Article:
Misty Copeland and Herman Cornejo in The Nutcracker. Photo: Doug Gifford
Misty Copeland and Herman Cornejo in The Nutcracker. Photo: Doug Gifford
Ballet Blog Tips & Advice

10 Steps to The Best Ballet Bun

  • June 7, 2016
  • by Katherine Moore of Dance Informa.

Tips from Rena Most, hair and make-up artist for American Ballet Theatre

Knowing how to create the perfect bun is an important part of life as a ballet dancer. During an important performance, you want to be able to focus on dancing and not worry about how your hair looks or whether it will come loose. While it’s not necessary to have a perfect bun for everyday rehearsal and class, on performance day you want to be worry-free. Rena Most, hair and make-up artist for American Ballet Theatre, tells us how to create a Standard Ballet High Bun:

#1. Know your hair type.

Before you even start making the bun, Most recommends that you know what kind of hair you have and how it should be prepped.

  • If you have medium to thick hair, it might be better for your hair to be a little dirty so that it’s easier to style. Try washing the night before a performance instead of the day of.
  • If you have fine, thin, hair that easily shows oil, it’s better for it to be clean.
  • For those with really curly hair, it can be helpful to blowout your hair or keep it slightly wet while you’re shaping your bun so that it’s more easily controlled.

#2. To begin, make a centre part with your hair from the forehead to the crown of the head.

#3. Split the hair into three sections.

  • Part the hair from the top of the head down to the left ear.
  • Do the same to the right ear.
  • You’ll end up with three hair sections: two on either side of the head and one in the back.

#4. Create a high ponytail with just the hair from the back section first. You’ll want to spray or gel this section and make sure the ponytail is nice and tight.

#5. Pin the remaining hair back to meet the ponytail. Most emphasises that this step is really important: it makes the strongest bun because not all of your hair will be held up by the ponytail, which reduces the strain.

#6. Give yourself some volume.

Most mentions that a common mistake is to pull your hair so tight that it looks like you’ve had a face lift. You actually want enough volume that the hairline meets the outside edge of your ear so that your ears don’t look like they’re sticking out. If you have medium to thick hair, this should be easy; just don’t pull your hair too tight and use too much gel. For finer, thin hair, you can actually tease the underside of your hair a bit and then pull the top layer of hair smooth on top of it.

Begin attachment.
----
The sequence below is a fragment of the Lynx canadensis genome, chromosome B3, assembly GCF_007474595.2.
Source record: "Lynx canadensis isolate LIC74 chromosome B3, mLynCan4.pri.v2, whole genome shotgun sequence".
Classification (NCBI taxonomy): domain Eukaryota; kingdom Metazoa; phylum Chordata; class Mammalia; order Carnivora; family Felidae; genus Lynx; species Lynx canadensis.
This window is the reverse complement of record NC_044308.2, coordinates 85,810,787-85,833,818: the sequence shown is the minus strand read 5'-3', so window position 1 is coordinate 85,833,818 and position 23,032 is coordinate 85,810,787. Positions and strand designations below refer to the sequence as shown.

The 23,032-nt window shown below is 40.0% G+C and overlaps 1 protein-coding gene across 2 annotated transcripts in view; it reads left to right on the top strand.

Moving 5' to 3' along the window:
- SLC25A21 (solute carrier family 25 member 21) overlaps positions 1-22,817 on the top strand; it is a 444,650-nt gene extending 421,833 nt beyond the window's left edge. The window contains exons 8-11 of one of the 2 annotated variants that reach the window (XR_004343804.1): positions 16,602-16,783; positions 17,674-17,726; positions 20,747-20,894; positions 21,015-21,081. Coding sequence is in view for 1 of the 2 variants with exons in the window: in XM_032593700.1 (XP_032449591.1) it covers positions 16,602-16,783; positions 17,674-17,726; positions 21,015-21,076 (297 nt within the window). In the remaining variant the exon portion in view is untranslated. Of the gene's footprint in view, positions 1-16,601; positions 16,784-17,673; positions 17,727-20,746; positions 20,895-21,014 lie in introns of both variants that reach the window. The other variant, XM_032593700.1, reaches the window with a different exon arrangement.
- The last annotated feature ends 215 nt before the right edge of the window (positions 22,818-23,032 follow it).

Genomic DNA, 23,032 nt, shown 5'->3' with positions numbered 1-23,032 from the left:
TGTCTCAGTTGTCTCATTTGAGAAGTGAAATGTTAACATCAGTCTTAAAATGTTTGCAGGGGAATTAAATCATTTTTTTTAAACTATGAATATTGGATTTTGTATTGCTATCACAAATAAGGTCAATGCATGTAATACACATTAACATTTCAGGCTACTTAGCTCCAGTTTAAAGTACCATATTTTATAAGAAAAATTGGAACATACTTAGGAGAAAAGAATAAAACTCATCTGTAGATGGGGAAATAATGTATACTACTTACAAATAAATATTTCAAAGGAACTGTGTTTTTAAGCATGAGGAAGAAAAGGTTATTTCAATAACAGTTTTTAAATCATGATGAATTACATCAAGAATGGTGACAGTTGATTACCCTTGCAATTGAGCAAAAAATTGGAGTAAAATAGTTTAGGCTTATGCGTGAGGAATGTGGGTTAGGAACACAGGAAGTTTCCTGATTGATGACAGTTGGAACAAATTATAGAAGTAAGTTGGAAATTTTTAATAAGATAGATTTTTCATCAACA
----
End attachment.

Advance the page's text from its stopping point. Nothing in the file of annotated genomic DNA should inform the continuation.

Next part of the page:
#7. Create the bun.

  • Contrary to what you might see in everyday fashion, a ballet bun is actually not a perfect circle. According to Most, creating more of a heart shape will help the bun look like a seamless continuation of the rest of your hair. The bun should follow the shape of your head. “You don’t want to look like you have an alien growing out of your head!” she says.
  • Twisting, or even braiding, the hair before you spin it into a bun will give it control and a pretty look.
  • If you have very thick, bulky hair, splitting it into two sections and wrapping it in different directions to make the bun can be helpful, especially so it doesn’t look like “your bun is another head on top your head”, explains Most.

#8. Use pins, large and small, to set the shape of the bun.

#9. Try using a hair net around the bun to make it more secure and then pin some more.

#10. Apply hairspray to control fly-aways. You’re ready to dance!

*For a low bun, the same three-section principle applies: You simply place the ponytail low on the head and take the other two sections to meet it. Instead of a heart shape, you want the bun to be more oblong, and make sure the bun meets the base of the hairline at the nape, and not below. Otherwise, the bun will restrict movement at the neck. Again, you want the shape of the bun to look like a fluid continuation of the head.

Photo: Misty Copeland and Herman Cornejo of American Ballet Theatre in The Nutcracker. Photo: Doug Gifford

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